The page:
Wait 15 minutes or so ’til the shadow moves along, and place stone #2 at the tip end of the new shadow.
Again wait about 15 minutes, and place stone #3 at the tip end of the new shadow.
The timing is not really critical at all — just wait long enough so the new shadow is easy to distinguish from the previous shadow. Taller shadow sticks have faster-moving shadows.
Now draw a straight line through the three stones, and you have found a fairly accurate East/West line. Local Noon will be the shortest shadow of the day and fall on a perpendicular (90 degrees) line to the E/W line to the base of the stick. (The N/S line runs through the base of the stick … not so clear in this picture.)
Now, if one repeats this little ceremony every day, it is hard to not notice that the E/W line moves further or closer to the pole from day to day, but still points to the same East/West. As we move from Spring through the Summer, the E/W line moves closer to the stick as the Sun appears “higher” in the sky each day. Then as Summer wanes, the E/W line reverses its slide and moves further and further from the stick.
Every year, near December 21-22, the lengthening noon shadow will appear to “stand still” and not grow any longer. Then as the daylight hours get longer again, the noon shadow gets shorter each day ’til it reaches its shortest, near June 21-22. These two times of the year — when the Sun (Sol) shadow stands still (sistere) — produce the Latin origin of the word Solstice.
Remember the off-center part? If you put a stone every day right at the shortest noon shadow of the day, the shape traced by the traveling noon shadow over the course of a year forms a shape called an Analemma.
So here we are, way out at the end of the longest shadows, and along comes a Lunar Eclipse. A Full Moon happens when the moon is exactly 180 degrees opposite the Sun with respect to the Earth. Since the Earth’s tilt and the Moon’s orbit tilt are not aligned, most full moons pass higher or lower than the Earth’s shadow, and thus we see a bright full disc moon once a month. A Lunar Eclipse happens when the Moon’s orbit at full moon crosses (nodes) into the same plane as the Earth and Sun. These two functions align two to five times per year, for varying levels of darkening of the Moon. So a Lunar Eclipse is quite common, cosmically speaking, although complete blackouts of the Moon — a “total” Eclipse — come along average once every or every other year. To have an Eclipse on or near the Solstice is a much less common event.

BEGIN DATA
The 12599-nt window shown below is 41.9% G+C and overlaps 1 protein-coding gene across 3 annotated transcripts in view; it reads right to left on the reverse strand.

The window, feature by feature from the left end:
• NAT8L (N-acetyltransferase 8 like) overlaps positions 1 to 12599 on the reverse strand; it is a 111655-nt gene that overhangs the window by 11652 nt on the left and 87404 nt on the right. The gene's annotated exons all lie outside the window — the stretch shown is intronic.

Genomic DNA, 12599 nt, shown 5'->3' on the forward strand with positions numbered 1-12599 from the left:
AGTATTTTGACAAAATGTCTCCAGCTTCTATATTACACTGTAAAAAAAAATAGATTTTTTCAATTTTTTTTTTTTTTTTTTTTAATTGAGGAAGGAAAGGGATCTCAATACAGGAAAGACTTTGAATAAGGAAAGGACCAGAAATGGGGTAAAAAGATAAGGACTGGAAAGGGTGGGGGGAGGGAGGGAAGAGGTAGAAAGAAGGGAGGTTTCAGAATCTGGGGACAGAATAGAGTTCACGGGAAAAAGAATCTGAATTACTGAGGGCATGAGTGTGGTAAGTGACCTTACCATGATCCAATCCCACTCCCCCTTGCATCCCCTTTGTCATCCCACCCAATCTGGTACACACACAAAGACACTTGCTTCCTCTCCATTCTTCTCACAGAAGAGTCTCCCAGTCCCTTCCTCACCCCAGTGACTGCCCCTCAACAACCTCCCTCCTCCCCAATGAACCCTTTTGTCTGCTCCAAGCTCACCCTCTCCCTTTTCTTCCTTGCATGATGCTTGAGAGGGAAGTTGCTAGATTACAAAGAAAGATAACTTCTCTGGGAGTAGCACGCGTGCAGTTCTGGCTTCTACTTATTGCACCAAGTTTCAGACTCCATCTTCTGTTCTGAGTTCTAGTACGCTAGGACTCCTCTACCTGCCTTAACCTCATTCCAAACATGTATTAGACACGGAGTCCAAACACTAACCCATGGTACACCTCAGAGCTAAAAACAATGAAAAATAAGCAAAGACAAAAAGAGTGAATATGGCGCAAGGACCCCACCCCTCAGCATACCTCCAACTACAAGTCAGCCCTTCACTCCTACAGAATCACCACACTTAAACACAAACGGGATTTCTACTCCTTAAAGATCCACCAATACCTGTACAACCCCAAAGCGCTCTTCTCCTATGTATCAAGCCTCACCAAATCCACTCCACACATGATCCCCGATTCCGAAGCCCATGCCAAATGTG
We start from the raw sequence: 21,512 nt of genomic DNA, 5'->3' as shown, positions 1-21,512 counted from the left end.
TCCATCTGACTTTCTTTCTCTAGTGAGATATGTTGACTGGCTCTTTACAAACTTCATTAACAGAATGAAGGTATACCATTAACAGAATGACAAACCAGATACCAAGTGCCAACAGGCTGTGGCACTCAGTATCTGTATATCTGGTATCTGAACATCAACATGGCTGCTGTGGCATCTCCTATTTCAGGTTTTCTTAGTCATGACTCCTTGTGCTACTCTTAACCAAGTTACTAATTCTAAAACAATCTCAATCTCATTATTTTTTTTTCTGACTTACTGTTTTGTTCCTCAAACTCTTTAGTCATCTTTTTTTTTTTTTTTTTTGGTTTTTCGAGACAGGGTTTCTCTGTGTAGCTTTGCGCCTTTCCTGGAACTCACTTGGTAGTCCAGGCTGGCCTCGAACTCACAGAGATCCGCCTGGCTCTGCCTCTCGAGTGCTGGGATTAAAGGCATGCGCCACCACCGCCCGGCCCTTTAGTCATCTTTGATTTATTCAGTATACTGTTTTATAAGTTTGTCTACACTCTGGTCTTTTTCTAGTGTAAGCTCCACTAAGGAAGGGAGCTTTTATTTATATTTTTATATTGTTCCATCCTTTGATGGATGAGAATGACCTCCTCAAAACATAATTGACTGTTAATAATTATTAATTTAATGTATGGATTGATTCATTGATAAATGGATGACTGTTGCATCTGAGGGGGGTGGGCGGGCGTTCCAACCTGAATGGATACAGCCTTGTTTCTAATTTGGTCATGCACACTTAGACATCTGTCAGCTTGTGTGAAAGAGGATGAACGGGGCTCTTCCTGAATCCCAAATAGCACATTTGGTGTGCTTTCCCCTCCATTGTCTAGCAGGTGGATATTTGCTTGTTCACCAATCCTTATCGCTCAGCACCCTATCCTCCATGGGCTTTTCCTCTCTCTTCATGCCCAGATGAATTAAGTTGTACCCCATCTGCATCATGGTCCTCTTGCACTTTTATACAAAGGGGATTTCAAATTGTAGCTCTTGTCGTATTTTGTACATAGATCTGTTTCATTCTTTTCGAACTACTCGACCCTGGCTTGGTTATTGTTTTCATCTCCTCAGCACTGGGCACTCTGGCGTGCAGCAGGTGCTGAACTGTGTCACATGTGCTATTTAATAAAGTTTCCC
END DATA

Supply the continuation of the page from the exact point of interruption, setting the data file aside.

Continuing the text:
According to the experts at NASA, we get a double shadow event this Solstice. Scroll down to 2010, and you’ll see for December listed:
21 08:15 FULL MOON
21 08:17 Total Lunar Eclipse; mag=1.252
21 23:39 Winter Solstice
These times are UTC, which is 8 hours ahead of PST. So, the peak of the darkness of the Moon will be at 00:17 Dec 21, which is either late Monday nite or early Tuesday morning, depending on your glass. Then the shortest day of the year, with the longest shadows of the year, will be at 15:39, or 3:39PM, Tuesday Dec 21.
From the first caveman days, the Analemma has traced the course of the sun across the sky with every shadow or ray of sunlight, and is quite possibly the origin of the symbol for infinity. Lunar and Solar Eclipses have historically been associated with times of great or significant changes in the affairs of mankind. With these two shadow events together on the same day, it serves to punctuate the true nature of the winter holiday season, reminding us that no matter our religious beliefs, we owe our entire existence to the Sun.
- So for all my Faithful Friends,
- for this very special Mid-Winter’s alignment,
- call your demons in from the shadows.
- show them it is even darker where you stand,
- while the Sun holds still for her,
- dance along with them under the bleeding Moon.
- tarry them till sunrise,
- a parting kiss,
- then bid them farewell
- as the Sun reigns in its Shadows.
(Bonus: what kind of shadow does the Moon trace out over the year?)